Lennon later claimed that, while packing his bags, he came up with the rudiments of another tune destined for “the White Album,” “Sexy Sadie,” four syllables that supplanted the original—and extremely libelous—“Maharishi.” The same four syllables would also find themselves supplanting the name of Manson Family Tate/LaBianca murderess Susan Atkins—known in the Family as “Sadie Mae Glutz” prior to Manson’s fateful encounter with “the White Album.” Before falling in with Manson, Atkins was an associate of Anton LaVey’s Church of Satan. LaVey is said to have served as an unaccredited technical adviser on Rosemary’s Baby.
Incidentally, Lennon and Harrison’s jaded view of the Maharishi was such that, when their protracted flight from Rishikesh was impeded by a series of disruptions—they were abandoned in a broken-down taxi, and Harrison soon thought he was coming down with dysentery— our ruffled angels feared they had been cursed by their unceremoniously discharged guru. (Echoes, here, of Bobby Beausoleil’s attempted escape from Kenneth Anger, legendarily curtailed by Anger’s magickal locket.)
Around the very time the Beatles were arriving in Rishikesh, meanwhile, Mike Love’s cousin and fellow Beach Boy Dennis Wilson would reportedly pick up hitchhikers (and Manson Family members) Patricia Krenwinkel and Ella Jo Bailey in Malibu.
Whether or not this actually happened (Charles Manson, for one, would later contradict this account, saying he first met Wilson at the house of a mutual friend’s) Wilson would definitely spend the following months as a sponsor and de facto member of the Family—footing the bill for their VD treatments (and much more besides), introducing Manson to industry figures like Neil Young and Terry Melcher, and so on.
Although Death Valley—in apparent contradistinction to the Valley of the Saints—sounded like an overtly hedonistic and nihilistic environment, Manson arguably presided over a commune no less spiritually preoccupied than the Maharishi’s, and Mike Love and Dennis Wilson seemed similarly as well as simultaneously attracted to their Ying/Yang gurus. But it appears positively miraculous that Wilson would be fraternizing with Manson while his cousin, on the other side of the world, would be fraternizing with the Beatles at the very time the songs were “pouring out” for “the White Album,” some of which would find themselves daubed on the walls at Cielo Drive in Sharon Tate’s blood, and two of which concerned Prudence and Mia Farrow, the latter having only just starred in a role once earmarked for Tate herself…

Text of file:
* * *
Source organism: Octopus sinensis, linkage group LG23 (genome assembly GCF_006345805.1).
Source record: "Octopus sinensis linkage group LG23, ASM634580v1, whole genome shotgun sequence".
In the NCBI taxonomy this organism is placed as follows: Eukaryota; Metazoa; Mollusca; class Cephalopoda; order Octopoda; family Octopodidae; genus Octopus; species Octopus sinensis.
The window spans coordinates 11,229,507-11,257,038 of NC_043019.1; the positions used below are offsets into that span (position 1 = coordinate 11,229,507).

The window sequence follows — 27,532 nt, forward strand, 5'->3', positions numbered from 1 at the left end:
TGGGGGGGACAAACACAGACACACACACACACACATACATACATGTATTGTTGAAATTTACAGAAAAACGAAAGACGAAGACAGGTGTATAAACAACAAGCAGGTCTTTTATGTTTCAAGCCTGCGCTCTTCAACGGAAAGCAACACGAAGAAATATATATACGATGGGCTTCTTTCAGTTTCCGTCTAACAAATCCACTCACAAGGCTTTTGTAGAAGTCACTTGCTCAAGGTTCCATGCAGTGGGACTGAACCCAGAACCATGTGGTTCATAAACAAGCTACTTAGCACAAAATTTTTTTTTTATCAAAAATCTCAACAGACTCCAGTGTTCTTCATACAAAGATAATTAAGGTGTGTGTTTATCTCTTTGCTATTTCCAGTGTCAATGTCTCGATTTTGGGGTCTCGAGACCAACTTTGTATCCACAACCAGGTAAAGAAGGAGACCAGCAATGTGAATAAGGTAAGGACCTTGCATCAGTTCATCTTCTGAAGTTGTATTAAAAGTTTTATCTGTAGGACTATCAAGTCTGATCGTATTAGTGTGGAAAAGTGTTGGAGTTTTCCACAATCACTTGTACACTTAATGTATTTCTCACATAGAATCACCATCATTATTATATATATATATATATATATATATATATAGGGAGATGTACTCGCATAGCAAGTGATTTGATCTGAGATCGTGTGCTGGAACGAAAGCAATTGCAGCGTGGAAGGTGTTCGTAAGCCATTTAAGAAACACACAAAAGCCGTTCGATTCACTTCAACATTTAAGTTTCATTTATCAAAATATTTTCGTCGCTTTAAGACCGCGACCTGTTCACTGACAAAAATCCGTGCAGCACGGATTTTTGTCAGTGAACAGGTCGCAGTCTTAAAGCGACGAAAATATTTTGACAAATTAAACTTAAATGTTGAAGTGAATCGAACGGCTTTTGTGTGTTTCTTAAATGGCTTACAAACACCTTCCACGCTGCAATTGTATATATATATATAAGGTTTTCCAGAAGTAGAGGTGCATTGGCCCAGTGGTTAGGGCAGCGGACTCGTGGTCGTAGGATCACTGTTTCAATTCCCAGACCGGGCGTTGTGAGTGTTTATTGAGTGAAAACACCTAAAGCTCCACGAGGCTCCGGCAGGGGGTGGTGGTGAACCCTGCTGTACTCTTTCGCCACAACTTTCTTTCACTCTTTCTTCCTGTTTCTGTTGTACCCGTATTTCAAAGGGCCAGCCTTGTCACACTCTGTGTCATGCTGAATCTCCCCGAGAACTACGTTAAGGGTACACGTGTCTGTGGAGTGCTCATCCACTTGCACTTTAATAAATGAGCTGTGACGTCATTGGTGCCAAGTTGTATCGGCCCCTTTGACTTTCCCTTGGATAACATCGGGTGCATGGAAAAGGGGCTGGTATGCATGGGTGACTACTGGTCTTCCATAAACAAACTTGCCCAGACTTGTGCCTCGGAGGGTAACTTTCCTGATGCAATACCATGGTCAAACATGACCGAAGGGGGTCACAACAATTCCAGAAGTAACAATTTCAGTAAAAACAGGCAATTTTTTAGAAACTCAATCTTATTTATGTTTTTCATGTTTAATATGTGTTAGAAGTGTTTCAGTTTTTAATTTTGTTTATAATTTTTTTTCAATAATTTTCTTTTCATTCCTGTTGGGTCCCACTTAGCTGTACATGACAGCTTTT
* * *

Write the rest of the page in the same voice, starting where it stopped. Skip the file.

And that, as aficionados know only too well, ain’t even the half of it. (A little more to come from me on the topic though, shortly.)
Real life villains get the “Legion of Doom” treatment by Brazilian designer and illustrator Butcher Billy.
Some might say all art is a reflection of the times we live in.
If back in the day comics and movies were pretty naive and faced only as pure escapism, today’s fiction has to evoke reality to create something truly meaningful… and frightening.
This series is an experiment where a dictator, a psycho, a murderer (sometimes they are the whole package) or even a suspicious figure from real life is mashed with a comics bad guy - strangely related some way or the other with his counterpart.
The depressing thing? Realising that if the comic book supervillains were actually the ones threatening real life, the world wouldn’t be such a bad place.
A postcard written last month from Charles Manson to Marilyn Manson:
To Marilyn Manson –
It’s taken me a long time to get there from where I could touch M. Manson. Now I got a card to play – you may look into my non-profit, ATWA, and give Manson what you think he’s got coming for Air, Trees, Water, and you. Or I will pay Manson what you think Manson got coming – the music has make Manson into Abraxas Devil, and I’m SURE you would want some of what I got from what I got. It’s a far out balance. Beyond good and bad, right, wrong. What you don’t do is what I will do – what you did a sing-along, and let it roll and said how you saved me a lot of steps – I don’t need, it’s not a need or a want. Couped – coup. Ghost dancers slay together and you’re just in my grave Sunstroker Corona-coronas-coronae – you seen me from under with it all standing on me. That’s 2 dump trucks – doing the same as CMF 000007
I can’t comment because I have no fucking clue what this means…
Charles Manson, the right man for the right time. If he hadn’t existed, society damn well would have created him - a nail in the coffin of the counterculture, the peace movement and the Aquarian Age. Jim Thompson meets “Be Here Now.” When Rolling Stone goes so far as to call him “the most dangerous man alive” you know the hype machine is in overdrive. I can think of dozens of men who were alive in the the 1960s and 70s who were far more dangerous than Manson…starting with Richard Nixon, William Calley and the CEOs of Monsanto Corporation and Dow Chemical, the creators of Agent Orange and napalm.
Think what you will, Charley occasionally makes some good points…in those moments of clarity when he’s not a raving lunatic.
Charlie Rose is unusually tightlipped in this interview, thank goodness.